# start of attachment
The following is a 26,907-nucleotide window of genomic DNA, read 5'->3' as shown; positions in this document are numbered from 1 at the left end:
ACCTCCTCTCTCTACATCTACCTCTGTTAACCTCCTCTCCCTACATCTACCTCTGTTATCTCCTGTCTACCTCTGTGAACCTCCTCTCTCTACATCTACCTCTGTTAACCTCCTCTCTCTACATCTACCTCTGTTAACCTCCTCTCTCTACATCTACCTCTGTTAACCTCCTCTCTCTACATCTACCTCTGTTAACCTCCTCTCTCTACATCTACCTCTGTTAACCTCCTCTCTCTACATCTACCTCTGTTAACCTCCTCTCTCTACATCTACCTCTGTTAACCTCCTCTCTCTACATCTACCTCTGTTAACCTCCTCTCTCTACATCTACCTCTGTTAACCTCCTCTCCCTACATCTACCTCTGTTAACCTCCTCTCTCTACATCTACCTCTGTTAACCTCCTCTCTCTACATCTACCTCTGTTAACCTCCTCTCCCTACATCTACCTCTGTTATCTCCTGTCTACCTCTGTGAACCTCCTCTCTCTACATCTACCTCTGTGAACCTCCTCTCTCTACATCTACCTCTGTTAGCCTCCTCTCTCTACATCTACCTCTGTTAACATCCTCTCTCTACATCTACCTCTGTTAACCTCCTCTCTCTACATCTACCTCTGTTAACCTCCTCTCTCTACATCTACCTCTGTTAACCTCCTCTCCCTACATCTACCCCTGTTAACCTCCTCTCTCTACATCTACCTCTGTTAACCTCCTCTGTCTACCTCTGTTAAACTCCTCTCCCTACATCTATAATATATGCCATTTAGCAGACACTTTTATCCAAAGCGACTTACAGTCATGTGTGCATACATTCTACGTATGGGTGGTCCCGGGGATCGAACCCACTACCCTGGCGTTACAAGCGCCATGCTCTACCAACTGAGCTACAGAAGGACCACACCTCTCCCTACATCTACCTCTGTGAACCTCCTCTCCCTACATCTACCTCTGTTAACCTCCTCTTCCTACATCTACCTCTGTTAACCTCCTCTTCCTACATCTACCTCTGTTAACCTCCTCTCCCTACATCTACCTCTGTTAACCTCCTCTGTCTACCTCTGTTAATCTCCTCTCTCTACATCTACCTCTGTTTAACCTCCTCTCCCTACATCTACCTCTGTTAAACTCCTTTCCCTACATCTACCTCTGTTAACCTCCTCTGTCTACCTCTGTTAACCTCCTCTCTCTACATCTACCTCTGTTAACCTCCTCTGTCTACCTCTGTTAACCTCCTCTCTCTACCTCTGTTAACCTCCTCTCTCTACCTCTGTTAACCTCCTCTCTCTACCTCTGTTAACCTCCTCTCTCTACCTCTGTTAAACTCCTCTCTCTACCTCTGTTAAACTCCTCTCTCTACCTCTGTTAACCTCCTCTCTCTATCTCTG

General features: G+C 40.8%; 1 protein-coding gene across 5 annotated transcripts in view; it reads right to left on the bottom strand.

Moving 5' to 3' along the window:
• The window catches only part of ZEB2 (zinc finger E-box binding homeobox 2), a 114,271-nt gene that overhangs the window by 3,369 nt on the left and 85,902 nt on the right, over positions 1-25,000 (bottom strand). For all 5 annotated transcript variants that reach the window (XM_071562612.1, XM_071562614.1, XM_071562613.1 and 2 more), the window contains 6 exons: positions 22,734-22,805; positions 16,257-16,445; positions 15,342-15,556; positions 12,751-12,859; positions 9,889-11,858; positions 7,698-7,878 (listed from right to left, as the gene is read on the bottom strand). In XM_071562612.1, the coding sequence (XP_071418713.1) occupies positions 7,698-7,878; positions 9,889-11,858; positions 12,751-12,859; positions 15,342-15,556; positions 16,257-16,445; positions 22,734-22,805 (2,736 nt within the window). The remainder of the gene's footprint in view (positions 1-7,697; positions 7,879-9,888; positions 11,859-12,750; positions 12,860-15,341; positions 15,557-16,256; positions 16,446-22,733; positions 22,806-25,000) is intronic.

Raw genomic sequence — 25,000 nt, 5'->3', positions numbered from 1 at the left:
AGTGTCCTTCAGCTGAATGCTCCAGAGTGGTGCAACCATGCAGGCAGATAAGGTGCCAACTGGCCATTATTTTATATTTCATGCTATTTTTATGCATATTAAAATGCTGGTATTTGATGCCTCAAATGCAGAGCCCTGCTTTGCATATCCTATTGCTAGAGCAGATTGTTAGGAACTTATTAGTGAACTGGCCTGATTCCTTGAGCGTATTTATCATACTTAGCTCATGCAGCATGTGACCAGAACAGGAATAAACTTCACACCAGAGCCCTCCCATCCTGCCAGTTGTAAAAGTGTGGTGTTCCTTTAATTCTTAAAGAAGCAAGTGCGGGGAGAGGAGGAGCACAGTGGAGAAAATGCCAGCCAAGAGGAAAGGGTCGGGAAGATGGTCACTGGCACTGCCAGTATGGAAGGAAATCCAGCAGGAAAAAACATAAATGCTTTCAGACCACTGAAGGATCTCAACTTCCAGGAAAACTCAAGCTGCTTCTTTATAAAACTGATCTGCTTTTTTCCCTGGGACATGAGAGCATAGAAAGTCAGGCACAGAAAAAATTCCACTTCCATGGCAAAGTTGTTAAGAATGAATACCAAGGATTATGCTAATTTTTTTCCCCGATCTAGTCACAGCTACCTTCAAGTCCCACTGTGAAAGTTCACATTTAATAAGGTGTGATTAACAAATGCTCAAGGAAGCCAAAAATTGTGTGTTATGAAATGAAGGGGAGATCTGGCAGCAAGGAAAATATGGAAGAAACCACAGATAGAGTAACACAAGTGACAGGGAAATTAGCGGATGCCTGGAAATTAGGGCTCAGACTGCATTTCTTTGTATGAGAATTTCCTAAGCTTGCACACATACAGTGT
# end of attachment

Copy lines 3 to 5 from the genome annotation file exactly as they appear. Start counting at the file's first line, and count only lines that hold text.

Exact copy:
General features: G+C 40.8%; 1 protein-coding gene across 5 annotated transcripts in view; it reads right to left on the bottom strand.

Moving 5' to 3' along the window:
• The window catches only part of ZEB2 (zinc finger E-box binding homeobox 2), a 114,271-nt gene that overhangs the window by 3,369 nt on the left and 85,902 nt on the right, over positions 1-25,000 (bottom strand). For all 5 annotated transcript variants that reach the window (XM_071562612.1, XM_071562614.1, XM_071562613.1 and 2 more), the window contains 6 exons: positions 22,734-22,805; positions 16,257-16,445; positions 15,342-15,556; positions 12,751-12,859; positions 9,889-11,858; positions 7,698-7,878 (listed from right to left, as the gene is read on the bottom strand). In XM_071562612.1, the coding sequence (XP_071418713.1) occupies positions 7,698-7,878; positions 9,889-11,858; positions 12,751-12,859; positions 15,342-15,556; positions 16,257-16,445; positions 22,734-22,805 (2,736 nt within the window). The remainder of the gene's footprint in view (positions 1-7,697; positions 7,879-9,888; positions 11,859-12,750; positions 12,860-15,341; positions 15,557-16,256; positions 16,446-22,733; positions 22,806-25,000) is intronic.